My mother's three youngest brothers were 20, more or less. By 1942 they were all drafted into the Army. Uncle Estill Utterback entered combat in Algeria. The American Army liberated Oran, Algeria. As a gesture of thanks, the town of Oran gave each American soldier a ring inscribed "ORAN AFRICA 1943."
Uncle Estill went on to Italy, surviving the long-fought battle at Cassino. He was in Rome when it was liberated. He had a brief reunion with his brother, Abe Utterback, in Naples, Italy. Abe was in the invasion beachhead at Anzio, Italy. They both moved north into France, ending up in Nuremberg, Germany.
They never met again until they reached home. Uncle George was sent to the South Pacific on the beaches of Buna Guna; spent a month or so in New Guinea; was given R & R in Australia; and then went to battle on Leyte and other Philippine islands.
I thank Oran, Algeria, for managing to produce a token of gratitude in short order as the U.S. Armed Forces moved through. I'm sure other places expressed gratitude and thanks.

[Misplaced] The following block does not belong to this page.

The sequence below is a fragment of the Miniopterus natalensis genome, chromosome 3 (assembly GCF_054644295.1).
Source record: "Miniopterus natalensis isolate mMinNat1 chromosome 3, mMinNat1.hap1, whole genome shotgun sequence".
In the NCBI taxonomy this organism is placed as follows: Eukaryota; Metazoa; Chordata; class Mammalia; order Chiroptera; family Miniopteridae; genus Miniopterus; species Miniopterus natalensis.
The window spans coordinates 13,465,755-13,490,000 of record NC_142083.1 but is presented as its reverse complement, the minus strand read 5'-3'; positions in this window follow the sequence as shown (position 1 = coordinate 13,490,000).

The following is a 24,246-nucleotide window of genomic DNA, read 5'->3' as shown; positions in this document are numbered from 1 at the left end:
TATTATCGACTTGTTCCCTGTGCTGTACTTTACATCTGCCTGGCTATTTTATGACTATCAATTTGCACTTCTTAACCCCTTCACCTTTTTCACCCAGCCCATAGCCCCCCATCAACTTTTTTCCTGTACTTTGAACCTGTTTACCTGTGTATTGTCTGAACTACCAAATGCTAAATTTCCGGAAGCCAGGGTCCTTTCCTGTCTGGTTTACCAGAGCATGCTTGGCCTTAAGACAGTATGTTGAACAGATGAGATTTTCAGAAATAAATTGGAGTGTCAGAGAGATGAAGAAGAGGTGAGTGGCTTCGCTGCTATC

Back in 1955 a call went out from the editors of the then Capper’s Weekly asking for readers to send in articles on true pioneers. Hundreds of letters came pouring in from early settlers and their children, many now in their 80s and 90s, and from grandchildren of settlers, all with tales to tell. So many articles were received that a decision was made to create a book, and in 1956, the first My Folks title – My Folks Came in a Covered Wagon – hit the shelves. Nine other books have since been published in the My Folks series, all filled to the brim with true tales from Capper’s readers, and we are proud to make those stories available to our growing online community.
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